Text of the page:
Have you ever had to deal with a difficult client or co-worker?

We surveyed every caregiver who completed the In the Know course on “Dealing with Difficult & Combative People” about their personal experience in these situations.

Here’s what we learned:


of caregivers reported that they have had to deal with a difficult client, and


said they’ve had to deal with a difficult co-worker.

It sucks your mental energy.

Dealing with difficult clients and co-workers can take a toll on you. Your job is stressful enough without the added mental energy it takes deflect, ignore, or attempt to defend yourself against these unnecessary assaults.

That’s why we gathered the 10 best tips from the course to pass along to you today!

10 tips for dealing with difficult people:

1. Pick your battles. Try hard not to overreact when dealing with a difficult person. Ask yourself, “Is this issue really worth making a fuss about?”

2. Let things go. When you work with people who have given you trouble in the past, try to start fresh every day. Forget about what happened yesterday, last week, or last month.

3. Keep your cool. If someone is yelling at you or complaining loudly, try standing still, looking directly at the person and waiting. Give the person a chance to get all their anger out.

4. Take ten. Remember that old “rule” about counting to ten? It really does work. The next time you feel angry or upset with a co-worker, breathe slowly and count to ten—before you speak. You’ll feel better about the way you handle the situation.

5. Be the boss. Don’t allow other people to control your moods. If you do, you are giving them tremendous power over you. So, if you’re in a good mood, don’t let someone else’s grouchy attitude bring you down.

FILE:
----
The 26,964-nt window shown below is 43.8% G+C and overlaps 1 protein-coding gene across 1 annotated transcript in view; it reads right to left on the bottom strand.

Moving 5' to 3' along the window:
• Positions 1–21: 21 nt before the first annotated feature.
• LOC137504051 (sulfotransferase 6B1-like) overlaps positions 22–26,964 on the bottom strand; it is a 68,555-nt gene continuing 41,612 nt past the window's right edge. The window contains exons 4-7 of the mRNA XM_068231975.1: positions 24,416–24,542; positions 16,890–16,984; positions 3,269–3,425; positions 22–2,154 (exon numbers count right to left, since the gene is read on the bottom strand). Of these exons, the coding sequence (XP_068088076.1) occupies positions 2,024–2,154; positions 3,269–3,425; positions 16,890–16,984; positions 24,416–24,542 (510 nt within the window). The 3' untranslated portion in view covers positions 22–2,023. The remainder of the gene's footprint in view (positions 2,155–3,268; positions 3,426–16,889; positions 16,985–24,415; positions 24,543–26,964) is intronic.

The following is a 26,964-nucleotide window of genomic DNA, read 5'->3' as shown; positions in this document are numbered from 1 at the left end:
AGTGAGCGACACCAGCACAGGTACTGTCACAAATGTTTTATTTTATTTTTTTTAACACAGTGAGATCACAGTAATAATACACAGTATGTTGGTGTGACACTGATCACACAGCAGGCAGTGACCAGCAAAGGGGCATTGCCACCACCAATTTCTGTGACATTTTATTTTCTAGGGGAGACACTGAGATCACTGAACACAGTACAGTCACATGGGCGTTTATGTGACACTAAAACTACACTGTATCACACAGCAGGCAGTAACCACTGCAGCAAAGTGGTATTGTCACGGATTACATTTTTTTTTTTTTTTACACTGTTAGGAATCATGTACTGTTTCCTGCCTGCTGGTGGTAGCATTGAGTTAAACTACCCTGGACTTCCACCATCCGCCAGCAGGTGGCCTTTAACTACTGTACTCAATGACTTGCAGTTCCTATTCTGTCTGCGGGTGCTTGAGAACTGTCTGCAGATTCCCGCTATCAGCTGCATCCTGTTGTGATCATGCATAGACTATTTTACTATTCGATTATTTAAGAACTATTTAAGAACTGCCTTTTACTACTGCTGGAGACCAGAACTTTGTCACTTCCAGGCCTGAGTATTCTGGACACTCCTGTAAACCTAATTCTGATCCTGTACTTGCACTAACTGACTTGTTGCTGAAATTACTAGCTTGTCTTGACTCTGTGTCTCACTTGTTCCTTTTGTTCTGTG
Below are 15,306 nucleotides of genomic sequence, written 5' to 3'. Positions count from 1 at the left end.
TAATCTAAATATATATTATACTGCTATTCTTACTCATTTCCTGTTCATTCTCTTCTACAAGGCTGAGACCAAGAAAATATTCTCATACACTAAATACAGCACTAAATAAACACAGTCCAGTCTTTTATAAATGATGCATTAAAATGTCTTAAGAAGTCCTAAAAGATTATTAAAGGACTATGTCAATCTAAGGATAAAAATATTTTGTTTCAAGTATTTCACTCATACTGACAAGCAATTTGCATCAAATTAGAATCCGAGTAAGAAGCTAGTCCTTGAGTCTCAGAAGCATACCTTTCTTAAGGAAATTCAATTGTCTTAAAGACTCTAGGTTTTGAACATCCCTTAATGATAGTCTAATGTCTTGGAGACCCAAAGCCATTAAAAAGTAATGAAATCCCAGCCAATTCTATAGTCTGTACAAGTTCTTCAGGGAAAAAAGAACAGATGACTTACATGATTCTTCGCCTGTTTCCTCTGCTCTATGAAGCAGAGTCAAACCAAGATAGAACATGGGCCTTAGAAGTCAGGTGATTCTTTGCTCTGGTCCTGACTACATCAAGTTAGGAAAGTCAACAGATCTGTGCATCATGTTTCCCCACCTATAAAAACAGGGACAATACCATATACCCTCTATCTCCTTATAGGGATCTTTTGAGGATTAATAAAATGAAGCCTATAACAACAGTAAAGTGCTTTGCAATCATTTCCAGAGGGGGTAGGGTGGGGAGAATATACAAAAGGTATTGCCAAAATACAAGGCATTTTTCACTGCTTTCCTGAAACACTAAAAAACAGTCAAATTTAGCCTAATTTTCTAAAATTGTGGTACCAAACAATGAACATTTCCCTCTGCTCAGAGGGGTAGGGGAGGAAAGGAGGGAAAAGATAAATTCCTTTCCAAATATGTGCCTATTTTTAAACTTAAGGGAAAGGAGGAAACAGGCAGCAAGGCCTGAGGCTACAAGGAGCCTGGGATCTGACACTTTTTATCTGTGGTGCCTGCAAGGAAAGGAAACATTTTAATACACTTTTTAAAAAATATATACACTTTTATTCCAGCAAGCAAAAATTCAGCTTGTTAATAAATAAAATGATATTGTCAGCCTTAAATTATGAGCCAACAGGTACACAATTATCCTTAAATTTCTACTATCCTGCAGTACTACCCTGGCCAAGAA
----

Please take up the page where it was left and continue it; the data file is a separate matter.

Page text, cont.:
6. Be your own cheerleader. The next time you have to work with a difficult person, give yourself a little “pep talk.” Tell yourself, “I’m ready for this. I can handle whatever happens today. I will not get upset, no matter what.”

7. Play it back in your head. If you saw a videotape of yourself from a recent confrontation with a difficult person, would you be embarrassed by your own behavior? If so, how would you like to see yourself behave in the future?

8. Keep your word. It’s always best to avoid making promises that you can’t keep—especially with “difficult” people. If you tell them you’re going to do something, then do it. And, if you have to break your promise for some reason, be sure to apologize.

9. Know your triggers. We all have certain “pet peeves,” most of which developed during our childhoods. For example, maybe your mother always nagged you to keep your hair out of your eyes. One day, a co-worker says to you, “How can you see with your hair in your eyes?” It’s an innocent question, but it sets you off because you’re sensitive to it. (And, you’re not really mad at your co-worker, you’re mad at your mother!) So, think about the little things that tend to bother you and try not to overreact when someone at work does them.

10. Save your strength. Don’t waste your energy trying to change people who behave in a difficult manner. Instead, work on changing the way you react (or don’t react) to their behavior.

Hey, Caregiver! Do You Buy Your Own CEUs?

Want more tips like this?

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